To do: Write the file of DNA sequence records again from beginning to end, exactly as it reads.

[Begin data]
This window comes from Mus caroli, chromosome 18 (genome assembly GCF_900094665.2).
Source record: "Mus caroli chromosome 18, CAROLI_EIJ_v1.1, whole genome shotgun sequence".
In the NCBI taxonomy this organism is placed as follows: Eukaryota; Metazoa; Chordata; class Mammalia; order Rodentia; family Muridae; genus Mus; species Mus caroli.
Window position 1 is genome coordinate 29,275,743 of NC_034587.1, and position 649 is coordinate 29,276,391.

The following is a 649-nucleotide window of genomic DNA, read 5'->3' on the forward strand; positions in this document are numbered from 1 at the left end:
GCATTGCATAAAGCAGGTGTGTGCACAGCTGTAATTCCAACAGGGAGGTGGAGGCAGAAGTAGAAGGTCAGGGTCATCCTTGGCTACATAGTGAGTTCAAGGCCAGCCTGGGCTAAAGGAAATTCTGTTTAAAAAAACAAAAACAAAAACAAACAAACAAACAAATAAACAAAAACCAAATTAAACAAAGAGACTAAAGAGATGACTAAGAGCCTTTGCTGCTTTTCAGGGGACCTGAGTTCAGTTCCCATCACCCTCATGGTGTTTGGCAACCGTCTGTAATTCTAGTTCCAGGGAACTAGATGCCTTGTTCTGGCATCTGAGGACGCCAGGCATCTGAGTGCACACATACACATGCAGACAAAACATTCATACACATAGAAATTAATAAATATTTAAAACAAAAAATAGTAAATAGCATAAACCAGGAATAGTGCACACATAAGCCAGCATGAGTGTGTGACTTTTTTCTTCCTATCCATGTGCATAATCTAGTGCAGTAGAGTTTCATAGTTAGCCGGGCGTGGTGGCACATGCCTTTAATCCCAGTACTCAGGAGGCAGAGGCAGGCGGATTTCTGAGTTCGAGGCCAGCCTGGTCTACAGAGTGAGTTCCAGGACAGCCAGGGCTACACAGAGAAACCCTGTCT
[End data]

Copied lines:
This window comes from Mus caroli, chromosome 18 (genome assembly GCF_900094665.2).
Source record: "Mus caroli chromosome 18, CAROLI_EIJ_v1.1, whole genome shotgun sequence".
In the NCBI taxonomy this organism is placed as follows: Eukaryota; Metazoa; Chordata; class Mammalia; order Rodentia; family Muridae; genus Mus; species Mus caroli.
Window position 1 is genome coordinate 29,275,743 of NC_034587.1, and position 649 is coordinate 29,276,391.

The following is a 649-nucleotide window of genomic DNA, read 5'->3' on the forward strand; positions in this document are numbered from 1 at the left end:
GCATTGCATAAAGCAGGTGTGTGCACAGCTGTAATTCCAACAGGGAGGTGGAGGCAGAAGTAGAAGGTCAGGGTCATCCTTGGCTACATAGTGAGTTCAAGGCCAGCCTGGGCTAAAGGAAATTCTGTTTAAAAAAACAAAAACAAAAACAAACAAACAAACAAATAAACAAAAACCAAATTAAACAAAGAGACTAAAGAGATGACTAAGAGCCTTTGCTGCTTTTCAGGGGACCTGAGTTCAGTTCCCATCACCCTCATGGTGTTTGGCAACCGTCTGTAATTCTAGTTCCAGGGAACTAGATGCCTTGTTCTGGCATCTGAGGACGCCAGGCATCTGAGTGCACACATACACATGCAGACAAAACATTCATACACATAGAAATTAATAAATATTTAAAACAAAAAATAGTAAATAGCATAAACCAGGAATAGTGCACACATAAGCCAGCATGAGTGTGTGACTTTTTTCTTCCTATCCATGTGCATAATCTAGTGCAGTAGAGTTTCATAGTTAGCCGGGCGTGGTGGCACATGCCTTTAATCCCAGTACTCAGGAGGCAGAGGCAGGCGGATTTCTGAGTTCGAGGCCAGCCTGGTCTACAGAGTGAGTTCCAGGACAGCCAGGGCTACACAGAGAAACCCTGTCT